Page:Freud - The interpretation of dreams.djvu/68

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adventures he was with the chemist Pelletier; the latter after some talk gave him a zinc shovel (pelle) which became his long battle sword in the dream fragment which followed (p. 137). On another occasion he walked in a dream on the highway and read the kilometres on the milestones; presently he was with a spice merchant who had large scales with which to weigh Maury; the spice merchant then said to him: "You are not in Paris; but on the island Gilolo." This was followed by many pictures, in which he saw the flower Lobelia, then the General Lopez, of whose demise he had read shortly before. He finally awoke while playing a game of lotto.

We are, however, quite prepared to hear that this depreciation of the psychic activities of the dream has not remained without contradiction from the other side. To be sure, contradiction seems difficult here. Nor is it of much significance that one of the depreciators of dream life, Spitta64 (p. 118), assures us that the same psychological laws which govern the waking state rule the dream also, or that another (Dugas19) states: "Le rêve n'est pas déraison ni même irraison pure," as long as neither of them has made any effort to bring this estimation into harmony with the psychic anarchy and dissolution of all functions in the dream described by them. Upon others, however, the possibility seems to have dawned that the madness of the dream is perhaps not without its method—that it is perhaps only a sham, like that of the Danish prince, to whose madness the intelligent judgment here cited refers. These authors must have refrained from judging by appearances, or the appearance which the dream showed to them was quite different.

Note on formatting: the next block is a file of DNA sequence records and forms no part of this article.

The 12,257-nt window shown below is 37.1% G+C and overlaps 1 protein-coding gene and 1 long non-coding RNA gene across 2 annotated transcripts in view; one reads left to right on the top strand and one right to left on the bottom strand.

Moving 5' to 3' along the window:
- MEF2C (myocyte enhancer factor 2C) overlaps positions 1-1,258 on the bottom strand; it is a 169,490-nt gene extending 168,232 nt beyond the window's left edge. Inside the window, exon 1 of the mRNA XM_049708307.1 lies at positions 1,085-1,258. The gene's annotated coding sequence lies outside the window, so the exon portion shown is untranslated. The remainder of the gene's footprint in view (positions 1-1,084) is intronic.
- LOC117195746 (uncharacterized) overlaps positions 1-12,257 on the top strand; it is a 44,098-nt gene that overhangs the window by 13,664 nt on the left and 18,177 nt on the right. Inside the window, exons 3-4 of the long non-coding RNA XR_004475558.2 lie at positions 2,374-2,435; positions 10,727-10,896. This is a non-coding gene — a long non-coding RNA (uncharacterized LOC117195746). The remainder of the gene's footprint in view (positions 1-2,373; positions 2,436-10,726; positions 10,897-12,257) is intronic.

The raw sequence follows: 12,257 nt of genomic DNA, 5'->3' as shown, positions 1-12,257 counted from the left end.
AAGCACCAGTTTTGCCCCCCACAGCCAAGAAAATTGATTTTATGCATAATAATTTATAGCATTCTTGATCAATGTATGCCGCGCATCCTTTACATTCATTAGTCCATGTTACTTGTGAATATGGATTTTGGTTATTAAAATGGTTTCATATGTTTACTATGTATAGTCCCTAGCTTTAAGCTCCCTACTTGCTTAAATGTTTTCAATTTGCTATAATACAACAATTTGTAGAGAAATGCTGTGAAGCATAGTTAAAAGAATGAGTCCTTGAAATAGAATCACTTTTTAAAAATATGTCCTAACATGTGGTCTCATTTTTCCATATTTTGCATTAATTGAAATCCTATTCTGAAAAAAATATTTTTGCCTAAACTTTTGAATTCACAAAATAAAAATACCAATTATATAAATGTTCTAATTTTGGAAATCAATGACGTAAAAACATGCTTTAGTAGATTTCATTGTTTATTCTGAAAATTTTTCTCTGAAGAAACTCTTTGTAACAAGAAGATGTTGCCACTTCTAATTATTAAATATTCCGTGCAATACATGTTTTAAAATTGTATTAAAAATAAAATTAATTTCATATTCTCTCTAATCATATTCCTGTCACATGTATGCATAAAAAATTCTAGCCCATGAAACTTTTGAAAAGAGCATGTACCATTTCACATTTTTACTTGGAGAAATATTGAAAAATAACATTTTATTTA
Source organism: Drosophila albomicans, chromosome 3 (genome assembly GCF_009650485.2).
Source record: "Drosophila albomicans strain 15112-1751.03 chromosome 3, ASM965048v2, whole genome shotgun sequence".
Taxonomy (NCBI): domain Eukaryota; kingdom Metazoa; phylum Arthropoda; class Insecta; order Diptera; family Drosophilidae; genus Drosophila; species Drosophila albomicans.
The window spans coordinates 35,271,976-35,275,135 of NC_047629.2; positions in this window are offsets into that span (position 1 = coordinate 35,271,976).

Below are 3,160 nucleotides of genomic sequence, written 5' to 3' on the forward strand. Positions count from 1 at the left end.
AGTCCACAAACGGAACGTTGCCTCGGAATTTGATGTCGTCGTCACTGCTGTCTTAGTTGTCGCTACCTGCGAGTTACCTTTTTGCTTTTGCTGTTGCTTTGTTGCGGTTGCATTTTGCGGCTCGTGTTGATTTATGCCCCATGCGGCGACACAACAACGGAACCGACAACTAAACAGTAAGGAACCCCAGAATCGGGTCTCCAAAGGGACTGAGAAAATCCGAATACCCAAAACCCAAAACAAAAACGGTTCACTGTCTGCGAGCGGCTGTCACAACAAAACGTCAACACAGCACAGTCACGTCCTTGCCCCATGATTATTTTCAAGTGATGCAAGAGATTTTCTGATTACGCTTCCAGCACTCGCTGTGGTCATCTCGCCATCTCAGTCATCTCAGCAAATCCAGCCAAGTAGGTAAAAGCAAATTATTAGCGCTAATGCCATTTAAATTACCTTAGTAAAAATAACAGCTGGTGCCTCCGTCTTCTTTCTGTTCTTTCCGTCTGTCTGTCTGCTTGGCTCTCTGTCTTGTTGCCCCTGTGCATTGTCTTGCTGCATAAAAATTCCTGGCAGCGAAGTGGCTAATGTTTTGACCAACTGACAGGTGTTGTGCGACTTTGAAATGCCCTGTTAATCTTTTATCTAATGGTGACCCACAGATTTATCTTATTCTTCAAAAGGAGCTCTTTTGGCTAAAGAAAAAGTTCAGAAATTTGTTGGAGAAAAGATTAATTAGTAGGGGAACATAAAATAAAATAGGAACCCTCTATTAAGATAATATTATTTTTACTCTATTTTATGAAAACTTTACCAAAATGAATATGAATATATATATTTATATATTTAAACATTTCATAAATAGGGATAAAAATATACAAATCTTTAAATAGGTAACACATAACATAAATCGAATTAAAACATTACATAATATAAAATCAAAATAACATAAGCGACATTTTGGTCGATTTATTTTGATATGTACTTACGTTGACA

Without wishing to linger at its apparent absurdity, Havelock Ellis23 considers the dream as "an archaic world of vast emotions and imperfect thoughts," the study of which may make us acquainted with primitive stages of development of the psychic life. A thinker like Delbœuf16 asserts—to be sure without adducing proof against the contradictory material, and hence indeed unjustly: "Dans le sommeil, hormis la perception, toutes les facultés de l'esprit, intelligence, imagination, mémoire, volonté, moralité, restant intactes dans leur essence; seulement, elles s'appliquent à des objets imaginaires et mobiles. Le songeur est un acteur qui joue à volonté les